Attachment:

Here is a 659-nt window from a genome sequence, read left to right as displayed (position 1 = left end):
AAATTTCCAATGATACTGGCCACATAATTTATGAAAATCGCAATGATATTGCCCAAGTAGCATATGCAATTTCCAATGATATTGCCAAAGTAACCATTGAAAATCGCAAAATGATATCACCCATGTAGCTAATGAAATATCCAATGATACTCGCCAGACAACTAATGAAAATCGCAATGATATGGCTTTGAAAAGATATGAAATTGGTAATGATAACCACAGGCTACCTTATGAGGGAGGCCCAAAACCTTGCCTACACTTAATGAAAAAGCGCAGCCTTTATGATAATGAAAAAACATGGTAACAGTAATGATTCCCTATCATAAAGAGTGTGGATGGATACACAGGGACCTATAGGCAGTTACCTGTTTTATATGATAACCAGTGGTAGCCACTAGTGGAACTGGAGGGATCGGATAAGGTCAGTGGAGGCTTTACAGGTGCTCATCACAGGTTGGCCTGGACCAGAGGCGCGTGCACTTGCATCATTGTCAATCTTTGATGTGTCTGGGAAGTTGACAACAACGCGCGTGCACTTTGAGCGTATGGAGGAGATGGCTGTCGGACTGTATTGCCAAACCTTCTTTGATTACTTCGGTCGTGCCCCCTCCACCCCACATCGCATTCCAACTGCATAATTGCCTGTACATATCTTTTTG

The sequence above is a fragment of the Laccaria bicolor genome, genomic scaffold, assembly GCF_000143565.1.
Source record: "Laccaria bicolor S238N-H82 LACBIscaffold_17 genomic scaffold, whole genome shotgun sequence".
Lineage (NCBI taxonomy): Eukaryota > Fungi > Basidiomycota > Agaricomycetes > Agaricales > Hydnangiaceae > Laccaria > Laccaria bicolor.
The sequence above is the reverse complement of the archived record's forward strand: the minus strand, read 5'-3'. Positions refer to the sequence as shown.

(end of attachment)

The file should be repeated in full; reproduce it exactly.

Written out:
Here is a 659-nt window from a genome sequence, read left to right as displayed (position 1 = left end):
AAATTTCCAATGATACTGGCCACATAATTTATGAAAATCGCAATGATATTGCCCAAGTAGCATATGCAATTTCCAATGATATTGCCAAAGTAACCATTGAAAATCGCAAAATGATATCACCCATGTAGCTAATGAAATATCCAATGATACTCGCCAGACAACTAATGAAAATCGCAATGATATGGCTTTGAAAAGATATGAAATTGGTAATGATAACCACAGGCTACCTTATGAGGGAGGCCCAAAACCTTGCCTACACTTAATGAAAAAGCGCAGCCTTTATGATAATGAAAAAACATGGTAACAGTAATGATTCCCTATCATAAAGAGTGTGGATGGATACACAGGGACCTATAGGCAGTTACCTGTTTTATATGATAACCAGTGGTAGCCACTAGTGGAACTGGAGGGATCGGATAAGGTCAGTGGAGGCTTTACAGGTGCTCATCACAGGTTGGCCTGGACCAGAGGCGCGTGCACTTGCATCATTGTCAATCTTTGATGTGTCTGGGAAGTTGACAACAACGCGCGTGCACTTTGAGCGTATGGAGGAGATGGCTGTCGGACTGTATTGCCAAACCTTCTTTGATTACTTCGGTCGTGCCCCCTCCACCCCACATCGCATTCCAACTGCATAATTGCCTGTACATATCTTTTTG

The sequence above is a fragment of the Laccaria bicolor genome, genomic scaffold, assembly GCF_000143565.1.
Source record: "Laccaria bicolor S238N-H82 LACBIscaffold_17 genomic scaffold, whole genome shotgun sequence".
Lineage (NCBI taxonomy): Eukaryota > Fungi > Basidiomycota > Agaricomycetes > Agaricales > Hydnangiaceae > Laccaria > Laccaria bicolor.
The sequence above is the reverse complement of the archived record's forward strand: the minus strand, read 5'-3'. Positions refer to the sequence as shown.